December 6, 2012

Four teenagers charged with vandalizing Pine Street house in Waterville

By Amy Calder
Staff Writer

WATERVILLE -- Four teens face felony burglary and aggravated criminal mischief charges after repeatedly breaking into a Pine Street house and destroying its interior, according to police.

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Damage inside a Pine Street home in Waterville.

Contributed photo

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Damage inside a Pine Street home in Waterville.

Contributed photo

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The teenage youths allegedly punched holes in walls, damaged ceilings and smashed cabinets, countertops, windows, appliances, mirrors and furniture, causing $10,000 to $15,000 worth of damage, Deputy Chief Charles Rumsey said Thursday.

"Very rarely do we see the level of destruction that these young people caused to the inside of this residence," Rumsey said.

He said the homeowner lives out of state, uses the single-family dwelling in the city's South End as a second home and returned there Wednesday, discovering the damage. He asked not to be identified, according to Rumsey.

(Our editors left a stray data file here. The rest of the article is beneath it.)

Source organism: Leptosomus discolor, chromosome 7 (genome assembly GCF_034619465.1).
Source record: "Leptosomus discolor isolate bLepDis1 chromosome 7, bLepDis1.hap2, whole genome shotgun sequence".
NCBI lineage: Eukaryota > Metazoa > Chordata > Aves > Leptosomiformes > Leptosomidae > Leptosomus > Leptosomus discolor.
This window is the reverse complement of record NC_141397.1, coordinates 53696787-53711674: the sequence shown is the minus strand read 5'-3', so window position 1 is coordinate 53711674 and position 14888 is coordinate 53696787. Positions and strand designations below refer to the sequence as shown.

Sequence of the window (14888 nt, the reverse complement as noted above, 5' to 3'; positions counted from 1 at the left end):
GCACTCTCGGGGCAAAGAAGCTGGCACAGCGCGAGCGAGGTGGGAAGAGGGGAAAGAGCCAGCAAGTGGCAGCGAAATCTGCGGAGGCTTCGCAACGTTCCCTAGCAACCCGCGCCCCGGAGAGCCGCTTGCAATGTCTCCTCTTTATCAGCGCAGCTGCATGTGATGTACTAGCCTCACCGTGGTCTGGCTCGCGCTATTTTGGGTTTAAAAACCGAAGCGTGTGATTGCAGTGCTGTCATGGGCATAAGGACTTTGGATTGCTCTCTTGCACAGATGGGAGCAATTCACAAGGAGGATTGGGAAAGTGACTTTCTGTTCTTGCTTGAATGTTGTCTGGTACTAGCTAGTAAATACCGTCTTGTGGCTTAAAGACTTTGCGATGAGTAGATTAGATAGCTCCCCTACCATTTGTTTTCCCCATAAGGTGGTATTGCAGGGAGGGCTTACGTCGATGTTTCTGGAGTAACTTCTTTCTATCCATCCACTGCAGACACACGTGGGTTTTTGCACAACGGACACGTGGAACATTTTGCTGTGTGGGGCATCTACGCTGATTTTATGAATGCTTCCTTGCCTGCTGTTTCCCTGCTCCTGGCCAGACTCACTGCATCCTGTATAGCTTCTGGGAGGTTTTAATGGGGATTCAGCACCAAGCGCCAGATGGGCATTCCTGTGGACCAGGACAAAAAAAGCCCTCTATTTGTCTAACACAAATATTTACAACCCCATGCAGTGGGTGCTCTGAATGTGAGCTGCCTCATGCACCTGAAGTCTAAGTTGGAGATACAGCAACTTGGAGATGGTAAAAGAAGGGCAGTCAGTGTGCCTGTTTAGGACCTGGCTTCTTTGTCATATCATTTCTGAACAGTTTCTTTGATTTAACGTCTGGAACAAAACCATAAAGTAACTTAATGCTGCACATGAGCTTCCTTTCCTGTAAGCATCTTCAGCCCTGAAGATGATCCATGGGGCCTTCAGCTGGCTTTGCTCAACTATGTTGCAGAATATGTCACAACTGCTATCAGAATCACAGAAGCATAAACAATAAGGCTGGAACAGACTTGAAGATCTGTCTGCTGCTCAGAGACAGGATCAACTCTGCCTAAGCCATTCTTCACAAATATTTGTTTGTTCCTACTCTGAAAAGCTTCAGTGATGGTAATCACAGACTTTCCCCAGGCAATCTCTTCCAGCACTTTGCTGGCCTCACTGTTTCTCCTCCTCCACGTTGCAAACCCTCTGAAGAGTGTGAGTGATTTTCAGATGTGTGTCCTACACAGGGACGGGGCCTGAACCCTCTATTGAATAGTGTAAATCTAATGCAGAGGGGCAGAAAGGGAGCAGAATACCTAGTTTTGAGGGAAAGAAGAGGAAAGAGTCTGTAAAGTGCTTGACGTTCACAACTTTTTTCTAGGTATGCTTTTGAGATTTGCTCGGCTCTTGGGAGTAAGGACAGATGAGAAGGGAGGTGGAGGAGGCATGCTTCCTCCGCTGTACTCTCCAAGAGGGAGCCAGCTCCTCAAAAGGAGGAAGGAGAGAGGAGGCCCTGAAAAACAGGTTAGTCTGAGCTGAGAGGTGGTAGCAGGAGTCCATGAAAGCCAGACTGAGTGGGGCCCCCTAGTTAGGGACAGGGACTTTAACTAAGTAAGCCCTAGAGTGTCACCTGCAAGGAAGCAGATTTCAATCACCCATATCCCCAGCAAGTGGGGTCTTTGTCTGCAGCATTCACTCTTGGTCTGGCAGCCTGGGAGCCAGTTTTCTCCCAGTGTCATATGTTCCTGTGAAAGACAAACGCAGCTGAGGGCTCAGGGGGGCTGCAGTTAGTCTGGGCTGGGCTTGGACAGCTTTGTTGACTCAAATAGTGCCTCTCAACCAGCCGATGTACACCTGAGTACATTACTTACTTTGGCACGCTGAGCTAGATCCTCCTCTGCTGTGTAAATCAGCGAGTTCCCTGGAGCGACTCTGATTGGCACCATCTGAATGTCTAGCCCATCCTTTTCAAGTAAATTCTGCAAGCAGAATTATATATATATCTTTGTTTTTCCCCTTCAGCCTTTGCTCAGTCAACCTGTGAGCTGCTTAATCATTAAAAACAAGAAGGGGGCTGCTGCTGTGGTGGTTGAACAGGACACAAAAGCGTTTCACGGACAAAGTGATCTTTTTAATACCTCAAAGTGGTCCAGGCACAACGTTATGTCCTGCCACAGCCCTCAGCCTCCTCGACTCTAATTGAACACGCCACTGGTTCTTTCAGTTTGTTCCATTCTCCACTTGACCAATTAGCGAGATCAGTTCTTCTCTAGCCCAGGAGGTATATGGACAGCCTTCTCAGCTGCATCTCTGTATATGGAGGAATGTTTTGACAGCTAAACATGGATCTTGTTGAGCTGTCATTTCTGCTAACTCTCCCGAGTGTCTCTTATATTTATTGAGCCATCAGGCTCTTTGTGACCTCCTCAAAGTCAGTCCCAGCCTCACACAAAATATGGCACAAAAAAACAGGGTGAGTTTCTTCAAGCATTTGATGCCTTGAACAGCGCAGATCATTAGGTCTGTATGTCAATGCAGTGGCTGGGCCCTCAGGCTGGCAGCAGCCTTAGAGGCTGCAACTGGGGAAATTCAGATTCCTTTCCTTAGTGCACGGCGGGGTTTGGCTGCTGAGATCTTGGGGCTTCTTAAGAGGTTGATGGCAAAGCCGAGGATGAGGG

After the homeowner reported the damage, Officer Dennis Picard started knocking on doors and talking to people to try to find those responsible, Rumsey said, adding, "He was able, through the process, to identify several juveniles that had been seen in the area."

Picard interviewed four youths, then summoned and charged them with Class B felony burglary and Class C aggravated criminal mischief, according to Rumsey.

Picard charged two youths Wednesday and two on Thursday, he said.

The two boys, ages 14 and 15, and two girls, ages 13 and 14, live in Waterville and attend school here, Rumsey said. He said police have not had a lot of prior dealings with them.

"Our indications are, after having spoken to them, that there's no good reason why this happened -- that they were bored and looking for something to do," Rumsey said.

He said nothing was stolen from inside the house, which they apparently entered through an unlocked door.

The youths will be arraigned and processed through the juvenile court system, he said.

Amy Calder -- 861-9247


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